$12.99 View All Available Formats & Editions
Members save with free shipping everyday! 
See details


Kim is, in fact and upon the surface, but an insignificant fragment of human history; a bit out of the biography of a little vagabond of Irish parentage, orphaned when a baby, and left to shift for himself in infinite India. But the subtlety of the East and the "faculty" of the West are blended in this terroe filius, this tricksy foundling of earth's oldest earth. His adventures are many and enthralling. He joins himself, as scout and general provider,-incidentally, also, as chela or disciple-to a saintly old lama from Tibet, "bound to the Wheel of Things," and roaming India in search of the Stream of Immortality. The pious people of the country are permitted to "acquire merit" by feeding and lodging these two, between whom there grows up an odd but very beautiful affection.
-Review in The Atlantic, Dec. 1901

"Everything Kipling wrote, even to a farcical extravaganza inspired by his enthusiasm for the motorcar, breathed the meteoric energy that was the nature of the man. A vigorous and unconventional poet, a pioneer in the modern phase of literary Imperialism, and one of the rare masters in English prose of the art of the short story, Mr. Kipling had already by the opening of the 20th century won the most conspicuous place among the creative literary forces of his day. His position in English literature was recognized in 1907 by the award to him of the Nobel prize."
-Encyclopedia Britannica, 1911

Product Details

ISBN-13: 9781944616083
Publisher: Broken Column Press
Publication date: 03/09/2017
Pages: 344
Product dimensions: 6.00(w) x 9.00(h) x 0.72(d)

About the Author

Rudyard Kipling (1865-1930) nació en Bombay, India. A los seis años fue enviado a estudiar a Inglaterra y en 1882 regresó a la India, donde trabajó para la Civil and Military Gazette de Lahore, hasta 1889, en calidad de editor. De su obra narrativa cabe destacar La luz que se apaga (1891), El libro de la selva (1894), Capitanes intrépidos (1897), Stalky & Cia. (1899) y Kim (1901). También es notable su obra poética, con títulos como Baladas del cuartel (1892) y Las cinco naciones (1903). Viajó por Asia y Estados Unidos, donde se casó con Caroline Balestier y vivió un tiempo en Vermont. En 1903 se estableció en Inglaterra y en 1907 le fue concedido el Premio Nobel de literatura. Kipling fue uno de los autores más populares y respetados de su época, uno de los grandes escritores del crepúsculo victoriano.

Read an Excerpt

Chapter I

Excerpted from "Kim"
by .
Copyright © 2011 Rudyard Kipling.
Excerpted by permission of Penguin Publishing Group.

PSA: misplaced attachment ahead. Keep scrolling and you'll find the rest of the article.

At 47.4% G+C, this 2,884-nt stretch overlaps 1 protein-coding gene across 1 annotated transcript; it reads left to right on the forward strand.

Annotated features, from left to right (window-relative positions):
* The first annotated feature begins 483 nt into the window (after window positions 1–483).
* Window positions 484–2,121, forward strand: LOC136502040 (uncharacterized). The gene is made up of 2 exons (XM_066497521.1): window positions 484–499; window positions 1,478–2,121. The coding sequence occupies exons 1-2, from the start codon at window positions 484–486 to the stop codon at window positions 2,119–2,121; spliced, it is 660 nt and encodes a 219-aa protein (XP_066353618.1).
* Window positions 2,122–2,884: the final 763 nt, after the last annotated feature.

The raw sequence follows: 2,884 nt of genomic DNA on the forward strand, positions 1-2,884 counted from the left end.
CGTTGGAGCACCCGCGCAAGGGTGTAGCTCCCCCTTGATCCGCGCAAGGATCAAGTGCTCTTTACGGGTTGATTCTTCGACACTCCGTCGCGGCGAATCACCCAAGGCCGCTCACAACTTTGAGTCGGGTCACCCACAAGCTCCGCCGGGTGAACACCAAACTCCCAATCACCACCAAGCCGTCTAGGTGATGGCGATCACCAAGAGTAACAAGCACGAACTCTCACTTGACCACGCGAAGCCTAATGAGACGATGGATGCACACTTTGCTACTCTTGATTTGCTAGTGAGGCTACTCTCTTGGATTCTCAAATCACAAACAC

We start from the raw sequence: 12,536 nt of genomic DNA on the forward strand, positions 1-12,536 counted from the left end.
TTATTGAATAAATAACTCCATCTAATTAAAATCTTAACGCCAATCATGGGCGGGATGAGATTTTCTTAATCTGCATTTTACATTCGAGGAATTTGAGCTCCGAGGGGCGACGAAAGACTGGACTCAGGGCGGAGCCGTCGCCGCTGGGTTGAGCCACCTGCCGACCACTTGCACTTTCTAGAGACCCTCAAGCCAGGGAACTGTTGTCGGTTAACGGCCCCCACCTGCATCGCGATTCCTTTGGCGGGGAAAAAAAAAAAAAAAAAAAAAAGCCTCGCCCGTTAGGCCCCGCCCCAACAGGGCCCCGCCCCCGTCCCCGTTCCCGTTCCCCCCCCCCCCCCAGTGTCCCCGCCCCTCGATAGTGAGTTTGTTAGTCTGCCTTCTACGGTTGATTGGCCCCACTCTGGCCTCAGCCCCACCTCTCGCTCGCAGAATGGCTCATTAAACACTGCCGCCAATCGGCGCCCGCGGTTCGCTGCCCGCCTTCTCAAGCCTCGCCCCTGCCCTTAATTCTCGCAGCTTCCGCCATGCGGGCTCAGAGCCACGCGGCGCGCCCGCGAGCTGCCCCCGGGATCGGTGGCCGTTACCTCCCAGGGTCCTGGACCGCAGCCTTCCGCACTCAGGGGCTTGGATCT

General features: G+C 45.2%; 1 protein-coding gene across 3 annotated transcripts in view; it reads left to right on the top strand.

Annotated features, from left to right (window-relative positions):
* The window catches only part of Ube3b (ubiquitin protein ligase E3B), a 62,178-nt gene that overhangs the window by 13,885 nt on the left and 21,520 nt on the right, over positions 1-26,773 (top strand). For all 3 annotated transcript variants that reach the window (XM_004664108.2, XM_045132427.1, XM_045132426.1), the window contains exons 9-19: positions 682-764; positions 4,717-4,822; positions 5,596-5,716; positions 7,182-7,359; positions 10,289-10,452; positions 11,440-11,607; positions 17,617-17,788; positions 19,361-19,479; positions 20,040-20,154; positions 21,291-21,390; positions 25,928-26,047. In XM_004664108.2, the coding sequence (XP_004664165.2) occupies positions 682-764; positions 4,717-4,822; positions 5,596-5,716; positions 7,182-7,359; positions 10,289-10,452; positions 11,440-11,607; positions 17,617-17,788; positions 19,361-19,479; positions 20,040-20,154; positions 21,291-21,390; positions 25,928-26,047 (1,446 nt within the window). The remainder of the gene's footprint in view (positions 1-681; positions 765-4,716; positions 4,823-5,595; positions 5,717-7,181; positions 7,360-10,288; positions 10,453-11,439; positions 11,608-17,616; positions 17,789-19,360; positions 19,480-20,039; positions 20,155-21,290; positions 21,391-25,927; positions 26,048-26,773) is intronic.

All rights reserved. No part of this excerpt may be reproduced or reprinted without permission in writing from the publisher.
Excerpts are provided by Dial-A-Book Inc. solely for the personal use of visitors to this web site.

Table of Contents

Rudyard Kipling: A Brief Chronology
A Note on the Text


Appendix A: The Writing of Kim

  1. From Rudyard Kipling, Something of Myself (1937)
  2. Rudyard Kipling, “Lispeth” (1890)
  3. From Rudyard Kipling, “Kim o’ the ’Rishti”

Appendix B: Contemporary Responses to Kim

  1. From Blackwood’s Edinburgh Magazine (December 1901)
  2. From George Moore, “Avowals V: Kipling and Loti,” Pall Mall Magazine (July 1904)
  3. From Dixon Scott, “Rudyard Kipling,” Bookman (December 1912)
  4. From Robert Baden-Powell, Scouting for Boys (1910)

Appendix C: The Great Game and the Survey of India

  1. From the Correspondence of Arthur Conolly (1889)
  2. From G.B. Malleson, The Russo-Afghan Question and the Invasion of India (1885)
  3. From Archibald R. Colquhoun, Russia against India: The Struggle for Asia (1900)
  4. From Charles E.D. Black, A Memoir on the Indian Surveys, 1875-1890 (1891)

Appendix D: Colonizers and Colonized

  1. From Evelyn Baring, Earl of Cromer, Modern Egypt (1908)
  2. From Archibald R. Colquhoun, Russia against India: The Struggle for Asia (1900)
  3. From F. Anstey, Baboo Jabberjee B.A. (1897)
  4. From T.B. Macaulay, “The Necessity of English Education” (1835)

Appendix E: Buddhism in Victorian Britain

  1. From William Wilson Hunter, The Indian Empire (1882)
  2. Rudyard Kipling, “Buddha at Kamakura” (1892)
  3. From Edwin Arnold, The Light of Asia (1908)

Works Cited / Recommended Reading

Reading Group Guide

1. For decades many critics have shown great disdain for Kipling, equating his work with the idea that British imperialism was a righteous and justified act. Is this assessment fair? Was Kipling simply writing what he knew or structuring his literature on his political beliefs?

2. As Kim moves from the intellectual world of school to the spiritual world he finds with the lama later in the story, he continually questions who he is. Is this questioning simply that of a young orphan or does it hint at larger political unease?

3. What is the purpose of the prophecy Kim brings to the soldiers?

4. Is it surprising, given Kim’s spirituality, that he joins the Secret Service? How does he reconcile his two separate lives?

5. In a 1943 essay, critic Edmund Wilson referred to the ending of Kim as a “betrayal” of the relationship of the old man and the young Kim, which made the book more literary than a mere adventure story. Do you agree with this? Why or why not?

6. In her article “Adolescence, Imperialism, and Identity in Kim and Pegasus in Flight,” Nicole Didicher says, “Adults writing for adolescents inevitably use imperialist discourse to influence their readers’ maturation. Kipling . . . uses an existing imperialist society to present the protagonist’s establishment of his psychosocial identity.” Do you agree that all adult writers “inevitably” use imperialist discourse to reach their adolescent audiences? Did Kipling use imperialist India because that is what he knew, or was he simply entertaining a young audience?

Customer Reviews